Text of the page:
Tuesday, January 30, 2007

Authentic work

What is authentic in art? I'm not talking about using microscopes and x-rays to verify a work was made by a particular hand. I am talking about the intentions of the maker. The artist should have the highest intentions for the work. The work should be created with honest intention on making it the best it can be.

Quality is something different. Quality may be pushed to a high degree of finish or worked in a rough manner. Quality can have infinite variation but is tempered with a personal aesthetic using honest intention on making the work the best it can be.

How can anyone possibly expect to judge a works authenticity? Perhaps art is exactly about judging authenticity and quality?

Monday, January 29, 2007


I like what Dennis Hollingsworth thinking about. skillz- the would be artist should create their own skill training regimen. A sculptor would learn more about metal fabrication at a community college than from any 25 year old MFA art professor. An art school could be half poly-tech and half art history and philosophy.

A different approach would be to train an artist to access technical trades men as an architect does the building trades. The artist as the mastermind directing metal fabricators.
Post Studio sits in the chair of an engineer without scope or experience to know what is possible.

Where is the art for the artist? Is it purely in the concept or does it flow from the process of making? The art is the process for the artist and the product for the audience. The product may 99% concept but takes some form to bridge the mind gap.

Wednesday, January 24, 2007

Optimal Experience

I came across this idea of optimal experience from the book Flow: The Psychology of Optimal Experience by Mihaly Csikszentmihalyi
This idea of course seems to be in the realm of painting.

Below are the markers of the optimal experience. I have made comments on the markers from my experience during painting.

1. A challenging activity that requires skill
It seems obvious that painting requires skill. It is does take constant effort to create new challenges so that the work doesn't start to feel repetitive or formulaic.

2. The merging of action and awareness
It is the nature of the painting process to pay close attention to the sensation to what is being seen. This does also lead to a feeling of awakening in the moment and quieting of the inner voice.

3. Clear Goals and feedback
The goals are simple for me to paint what I see. But it fascinating what the sensation of seeing feels like.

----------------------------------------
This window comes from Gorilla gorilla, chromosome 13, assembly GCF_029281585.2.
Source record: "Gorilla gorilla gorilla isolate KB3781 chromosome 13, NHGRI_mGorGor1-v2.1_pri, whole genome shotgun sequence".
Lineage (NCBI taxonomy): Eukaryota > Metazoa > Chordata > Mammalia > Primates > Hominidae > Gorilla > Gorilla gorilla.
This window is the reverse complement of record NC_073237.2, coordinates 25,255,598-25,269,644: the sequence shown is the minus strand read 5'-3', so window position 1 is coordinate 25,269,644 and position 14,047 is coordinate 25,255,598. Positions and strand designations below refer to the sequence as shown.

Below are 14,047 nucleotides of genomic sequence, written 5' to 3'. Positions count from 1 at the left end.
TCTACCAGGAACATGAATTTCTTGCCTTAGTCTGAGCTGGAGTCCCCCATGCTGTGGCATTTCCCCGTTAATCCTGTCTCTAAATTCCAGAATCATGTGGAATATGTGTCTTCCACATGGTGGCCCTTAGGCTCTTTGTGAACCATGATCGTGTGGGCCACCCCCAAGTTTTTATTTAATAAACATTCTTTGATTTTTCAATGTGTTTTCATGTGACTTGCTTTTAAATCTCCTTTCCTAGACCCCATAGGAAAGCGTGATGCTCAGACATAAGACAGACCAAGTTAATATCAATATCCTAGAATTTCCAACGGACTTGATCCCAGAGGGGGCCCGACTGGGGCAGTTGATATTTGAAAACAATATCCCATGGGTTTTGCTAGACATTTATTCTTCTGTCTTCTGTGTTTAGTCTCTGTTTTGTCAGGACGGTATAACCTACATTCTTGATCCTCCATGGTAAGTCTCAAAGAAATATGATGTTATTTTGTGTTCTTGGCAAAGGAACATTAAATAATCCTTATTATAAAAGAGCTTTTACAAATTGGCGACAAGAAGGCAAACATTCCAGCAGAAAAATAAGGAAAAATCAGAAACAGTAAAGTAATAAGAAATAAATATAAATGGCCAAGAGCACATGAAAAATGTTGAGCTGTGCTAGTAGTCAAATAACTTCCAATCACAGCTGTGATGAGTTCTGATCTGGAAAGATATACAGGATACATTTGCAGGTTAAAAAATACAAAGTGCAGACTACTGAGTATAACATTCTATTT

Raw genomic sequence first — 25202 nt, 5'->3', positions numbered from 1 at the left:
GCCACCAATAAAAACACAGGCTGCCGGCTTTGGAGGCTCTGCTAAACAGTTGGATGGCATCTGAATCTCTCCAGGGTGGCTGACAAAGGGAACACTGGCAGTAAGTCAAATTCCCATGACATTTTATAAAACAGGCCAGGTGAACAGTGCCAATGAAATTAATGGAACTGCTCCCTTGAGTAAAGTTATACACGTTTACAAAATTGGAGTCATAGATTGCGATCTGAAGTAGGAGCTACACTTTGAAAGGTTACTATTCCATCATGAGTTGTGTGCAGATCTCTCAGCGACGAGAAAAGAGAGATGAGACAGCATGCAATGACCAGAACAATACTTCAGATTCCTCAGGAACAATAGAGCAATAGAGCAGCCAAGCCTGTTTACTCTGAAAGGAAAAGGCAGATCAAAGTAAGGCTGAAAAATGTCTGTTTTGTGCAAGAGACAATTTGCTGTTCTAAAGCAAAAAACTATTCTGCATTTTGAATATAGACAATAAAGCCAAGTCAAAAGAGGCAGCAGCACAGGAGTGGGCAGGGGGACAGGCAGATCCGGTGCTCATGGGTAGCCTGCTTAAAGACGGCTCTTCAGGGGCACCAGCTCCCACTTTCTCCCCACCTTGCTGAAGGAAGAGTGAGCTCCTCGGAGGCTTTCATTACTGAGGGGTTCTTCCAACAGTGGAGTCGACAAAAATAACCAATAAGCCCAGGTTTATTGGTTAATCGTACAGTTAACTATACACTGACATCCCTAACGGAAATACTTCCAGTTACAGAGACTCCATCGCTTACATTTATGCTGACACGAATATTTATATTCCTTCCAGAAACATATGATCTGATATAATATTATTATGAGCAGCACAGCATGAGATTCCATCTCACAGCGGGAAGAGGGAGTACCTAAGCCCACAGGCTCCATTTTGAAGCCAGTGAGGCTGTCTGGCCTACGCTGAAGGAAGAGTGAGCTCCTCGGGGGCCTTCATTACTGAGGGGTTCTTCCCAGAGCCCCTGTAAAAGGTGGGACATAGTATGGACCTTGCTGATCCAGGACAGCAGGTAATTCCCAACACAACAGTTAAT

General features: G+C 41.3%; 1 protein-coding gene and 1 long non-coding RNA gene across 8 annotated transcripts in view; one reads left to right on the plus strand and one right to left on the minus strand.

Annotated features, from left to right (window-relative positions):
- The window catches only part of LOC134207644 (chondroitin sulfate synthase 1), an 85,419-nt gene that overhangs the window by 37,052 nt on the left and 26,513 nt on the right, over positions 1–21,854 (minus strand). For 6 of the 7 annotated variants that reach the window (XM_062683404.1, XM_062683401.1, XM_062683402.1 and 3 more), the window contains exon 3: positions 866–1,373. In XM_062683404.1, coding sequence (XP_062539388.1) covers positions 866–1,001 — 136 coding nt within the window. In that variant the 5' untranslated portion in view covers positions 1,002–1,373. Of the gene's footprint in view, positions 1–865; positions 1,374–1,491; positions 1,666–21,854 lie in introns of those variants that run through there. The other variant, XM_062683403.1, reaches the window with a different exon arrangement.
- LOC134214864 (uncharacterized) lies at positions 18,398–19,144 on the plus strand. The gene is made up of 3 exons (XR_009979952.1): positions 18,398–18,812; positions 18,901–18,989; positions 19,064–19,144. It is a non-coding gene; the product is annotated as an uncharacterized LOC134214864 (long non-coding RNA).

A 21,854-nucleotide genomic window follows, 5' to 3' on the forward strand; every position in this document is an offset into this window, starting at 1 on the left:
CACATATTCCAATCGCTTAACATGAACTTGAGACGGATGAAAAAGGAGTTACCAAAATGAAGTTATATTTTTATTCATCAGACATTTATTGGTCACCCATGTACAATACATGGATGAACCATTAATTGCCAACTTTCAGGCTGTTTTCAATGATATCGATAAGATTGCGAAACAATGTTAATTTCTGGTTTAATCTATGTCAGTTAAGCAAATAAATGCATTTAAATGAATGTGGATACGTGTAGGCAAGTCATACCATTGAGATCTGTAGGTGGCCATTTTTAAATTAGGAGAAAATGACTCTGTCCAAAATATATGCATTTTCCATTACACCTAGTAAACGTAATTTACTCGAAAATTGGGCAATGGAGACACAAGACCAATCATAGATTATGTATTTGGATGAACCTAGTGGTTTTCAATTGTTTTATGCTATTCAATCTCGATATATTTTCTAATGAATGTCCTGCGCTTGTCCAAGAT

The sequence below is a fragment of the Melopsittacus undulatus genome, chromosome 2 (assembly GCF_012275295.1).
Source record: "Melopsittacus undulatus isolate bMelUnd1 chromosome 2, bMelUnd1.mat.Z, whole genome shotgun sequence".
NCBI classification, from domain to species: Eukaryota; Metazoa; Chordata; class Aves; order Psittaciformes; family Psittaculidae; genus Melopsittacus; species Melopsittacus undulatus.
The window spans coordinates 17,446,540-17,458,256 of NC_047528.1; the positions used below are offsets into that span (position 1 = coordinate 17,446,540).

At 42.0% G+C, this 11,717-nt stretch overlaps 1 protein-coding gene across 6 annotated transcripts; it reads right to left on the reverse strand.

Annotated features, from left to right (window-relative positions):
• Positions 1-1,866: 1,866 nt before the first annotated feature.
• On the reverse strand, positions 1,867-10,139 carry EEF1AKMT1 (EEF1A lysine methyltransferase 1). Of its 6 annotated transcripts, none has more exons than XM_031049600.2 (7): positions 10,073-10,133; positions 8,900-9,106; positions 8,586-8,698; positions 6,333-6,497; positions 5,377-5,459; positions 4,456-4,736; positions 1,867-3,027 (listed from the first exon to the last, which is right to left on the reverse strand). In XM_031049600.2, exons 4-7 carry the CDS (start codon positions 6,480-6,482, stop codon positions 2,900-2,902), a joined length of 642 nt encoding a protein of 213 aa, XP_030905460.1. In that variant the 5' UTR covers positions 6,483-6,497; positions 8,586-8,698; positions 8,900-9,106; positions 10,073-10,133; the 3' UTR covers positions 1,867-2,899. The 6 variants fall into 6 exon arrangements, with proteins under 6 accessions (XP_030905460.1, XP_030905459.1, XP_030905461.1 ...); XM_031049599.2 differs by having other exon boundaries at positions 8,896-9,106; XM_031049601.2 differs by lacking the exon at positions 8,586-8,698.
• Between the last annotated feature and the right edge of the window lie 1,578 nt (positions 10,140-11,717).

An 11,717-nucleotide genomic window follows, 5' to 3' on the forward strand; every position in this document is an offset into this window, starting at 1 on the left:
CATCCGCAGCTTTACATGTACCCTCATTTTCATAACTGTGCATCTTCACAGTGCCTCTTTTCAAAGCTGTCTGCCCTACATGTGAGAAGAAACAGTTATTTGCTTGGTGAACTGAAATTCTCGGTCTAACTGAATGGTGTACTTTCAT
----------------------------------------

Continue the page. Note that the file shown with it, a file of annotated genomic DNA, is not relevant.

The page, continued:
4. Concentration on the task at hand
Concentration is important. I think that having a solid technique helps sustain concentration.

5. Lacking sense of worry about losing control
This takes practice. There is a fear of failure but after a painting fails a few times then its not so scary. Also the more you paint the easier it is to gage the appropriate challenge.

6. The loss of self consciousness
This is important for the the creation but reappears when the product is set free in the world.

7. The transformation of time
In painting this can be both the frozen sustained act of looking and the sense of time flies when you are having fun.

Tuesday, January 23, 2007

The Big Read

I see that David Kipen was just in Enterprise, Oregon as part of the NEA's Big Read Program. The Big Read seeks to encourage a culture of readers. They are focusing on a few classics.

Fahrenheit 451
Ray Bradbury

My √Āntonia
Willa Cather

The Great Gatsby
F. Scott Fitzgerald

A Farewell to Arms
Ernest Hemingway

Their Eyes Were Watching God
Zora Neale Hurston

To Kill a Mockingbird
Harper Lee

The Grapes of Wrath
John Steinbeck

The Joy Luck Club
Amy Tan

Monday, January 22, 2007

Open Studio

My Studio will be open for the Last Friday Art Walk this Friday. Maps for a self guided tour are available here.
Life Drawing At DIVA

I am starting up the open figure drawing class at DIVA again. Now we will be drawing from the model on Tuesdays.

Drop-in Figure Drawing

Date: 1/23/2007
Time: 6:00PM-9:00PM
Location: 110 W. Broadway, Eugene, OR 97401
Phone: (541) 344-DIVA (344-3482)
Cost: $10

Drop-in Figure Drawing
Instructor John Holdway
Every Tuesday 6pm-9pm Starting January 23rd
Cost: $10 per session.
10% discount when purchasing a block of 5 or 10 sessions.

Working from models this class will help the figure drawer lean techniques to improve. Instructor John Holdway will be on hand to assist and coach. Warm up exercises will include gesture drawing. Students will move into drawing longer sustained poses in each three-hour session

Thursday, January 04, 2007

Christo and Seth Godin

I was watching Seth Godin's speech to Google on Sam Karp's blog.

I would love to hear Seth Godin analyze the work of the artists Christo and Jeanne Claude. They are able to tap an entire network of art historians and museums. Their work of environmental installation by their nature creates a spectacle that can be discussed and artifacts from the event exhibited. By engaging the art world in this way the art is infused with a kind of meaning that does not exist in the work itself. Christo and Jeanne Claude maintain that their work does not contain underlying symbolic meaning. The work is to be appreciated as it experienced. But the work benefits from the buzz that the event creates. The "story" of the event easily overshadows the actual piece. So does the art exist in creating something that can be discussed?

I am fascinated with this idea and would love to hear comments.
Who Killed the Electric Car

Wednesday, January 03, 2007


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